The Participant Ribbon
May 25th, 2014 @ 10:41 am

I only caught part of this video the other day, but enough that I did want to make a comment about its core principle. I am not going to talk about the video itself.

You see, when I was a kid, way back in the late 1980s, my school had a Field Day each year. I loved field day. It meant summer was near and it was an excuse to get out of the class room. Our field day was always held at the affiliated Catholic high school. Mothers would come out and cheer us on.

In first and second grade, I always got 2 ribbons. One was a white third place ribbon and the other was a green participant ribbon. They were jokes to me. Everyone got that green ribbon. The third place ribbon was a way for the volunteer moms could give every one a ribbon for at least the relay race. My class would be broken into teams, usually 4 teams. The first place team got a blue ribbon; second place would get the red ribbon, and all the other teams placed third. And ALL the kids had to run the relay. So yes, I knew that white ribbon was a pity ribbon.

I remember in second grade, I was crying because my sister, Nicki, who was only in first grade, had a red second place ribbon in an event other than relay. I think it was the Potato Race  It sucked knowing you weren’t that great at athletics. My mother consoled me about it, told me I was a winner anyways, and then promptly took us to McDonald’s for the other part of the field day ritual.

The next year, for Field Day, I was not expecting much for ribbons in count.  I knew I was going to get the relay ribbon and the participant ribbon.  This year, I was entered into the Potato Race.  I remember racing my heart out.  I thought I had won second place.  I finally got a ribbon of my own.  When I saw my classmate Melissa get the red ribbon, my heart was broken.  I thought I hadn’t placed.  I felt dejected.  I walked away to cry.  Next thing I know, Vic’s mother came over, asked me my name, and promptly wrote it on a ribbon, and then pinned it to me.  Maybe I had placed third, after all?  A white third place ribbon in something other than relay would be a big deal to me.

I looked down at the ribbon.  It was a blue ribbon.  A BLUE RIBBON! This was better than that red ribbon my sister won the year before.  I also remember my class walking by the bleachers where the parents were sitting to observe.  Next thing I know, I hear my mother clapping and jumping up and down.  She could see I had a blue ribbon on my chest, and she was proud and relieved.  Proud that I earned that ribbon.  Relieved that I wasn’t going to be crying after the end of the day.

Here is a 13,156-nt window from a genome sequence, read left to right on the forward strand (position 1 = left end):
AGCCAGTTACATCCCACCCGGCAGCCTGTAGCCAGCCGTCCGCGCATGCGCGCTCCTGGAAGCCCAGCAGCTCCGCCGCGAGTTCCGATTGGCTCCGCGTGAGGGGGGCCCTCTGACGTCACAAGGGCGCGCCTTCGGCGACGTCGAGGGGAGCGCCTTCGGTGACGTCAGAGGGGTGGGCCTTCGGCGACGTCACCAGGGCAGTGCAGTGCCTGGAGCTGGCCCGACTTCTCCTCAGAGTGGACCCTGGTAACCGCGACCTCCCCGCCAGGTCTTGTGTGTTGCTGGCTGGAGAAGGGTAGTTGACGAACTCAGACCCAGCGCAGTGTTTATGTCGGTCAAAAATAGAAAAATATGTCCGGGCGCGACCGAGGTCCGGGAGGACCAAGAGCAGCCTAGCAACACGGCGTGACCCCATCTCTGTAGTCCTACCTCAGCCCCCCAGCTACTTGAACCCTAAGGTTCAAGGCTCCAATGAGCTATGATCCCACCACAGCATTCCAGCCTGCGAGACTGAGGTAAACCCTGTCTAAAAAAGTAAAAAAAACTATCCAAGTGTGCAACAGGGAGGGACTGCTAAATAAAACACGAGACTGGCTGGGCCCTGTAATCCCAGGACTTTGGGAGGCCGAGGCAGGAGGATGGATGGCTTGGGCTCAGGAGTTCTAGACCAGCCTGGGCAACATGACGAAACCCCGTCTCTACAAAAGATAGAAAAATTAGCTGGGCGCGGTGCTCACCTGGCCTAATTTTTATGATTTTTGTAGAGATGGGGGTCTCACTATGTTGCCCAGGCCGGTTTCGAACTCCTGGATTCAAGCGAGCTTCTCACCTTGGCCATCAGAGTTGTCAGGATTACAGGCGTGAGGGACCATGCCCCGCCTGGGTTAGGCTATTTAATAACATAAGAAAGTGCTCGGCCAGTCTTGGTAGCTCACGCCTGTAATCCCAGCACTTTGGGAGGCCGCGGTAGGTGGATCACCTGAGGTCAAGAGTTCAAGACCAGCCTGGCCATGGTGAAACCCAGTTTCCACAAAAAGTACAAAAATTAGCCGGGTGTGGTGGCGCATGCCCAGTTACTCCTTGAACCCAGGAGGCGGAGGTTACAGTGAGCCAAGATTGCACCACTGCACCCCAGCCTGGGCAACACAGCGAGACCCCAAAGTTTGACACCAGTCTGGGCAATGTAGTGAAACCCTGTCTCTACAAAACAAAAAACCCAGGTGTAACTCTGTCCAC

As I got older, I cherished only the blue ribbon.  I got the white and green one for merely showing up.  I had to earn that blue one.  So I carried a potato on a spoon across 10 yards.  I did it and I did it before the rest of my classmates.  It was mine!

Yes, the blue ribbon, not the white and green ribbons, taught me about earning things and how earning things are rewarding.  Well that, and all the stuff I earned in school.  In first grade, if were earned the most amount of stars each week, we got a certificate.  Once I learned how to get one, I did everything I can to get one.  I think my mother ran out of wall space in my room at year.  I did the BookIt program because I loved getting free pizza.

Other the years, it has encouraged me. In college, I worked hard in school to keep my grades up.  It kept me on scholarship.  I was able to pay for a majority of my schooling via grants and scholarships.  I got a degree and my parents didn’t have the burden of paying for it.  My parents told me when I was 14 and I toured Fayetteville State University as a part of the National Junior Honor Society field trip that I would have to pay for my college.

And now, at my age, I am going to grad school.  How I am paying for it while paying for a car and a house? Again, the reward system.  My job has a tuition program.  For as long as I’ve been there, my employer will pay for the bulk of my degree, provided the degree is related to my line of work.  As long as I do well at work, I can get this reimbursement if I go well in school.  I have been working my tail off at work, and school.  It’s hard, but it was worth it when I got that A in that class.  However, I know if my work starts suffering, the degree goes on the back burner.  The degree won’t pay for my car and house at the moment.

To loop back to the participant ribbon again.  I know people that took the participant ribbon in their lives.  Those people expect the world to give them everything. They get mad when they don’t get what they think the deserve.  They are miserable.  They don’t appreciate what good they have in there lives.  A lesson in winning, as well as losing, is what field day is about.  It’s not the ribbon in the potato race that matters; it’s the lesson one received in getting the ribbon in the potato race that we all need.


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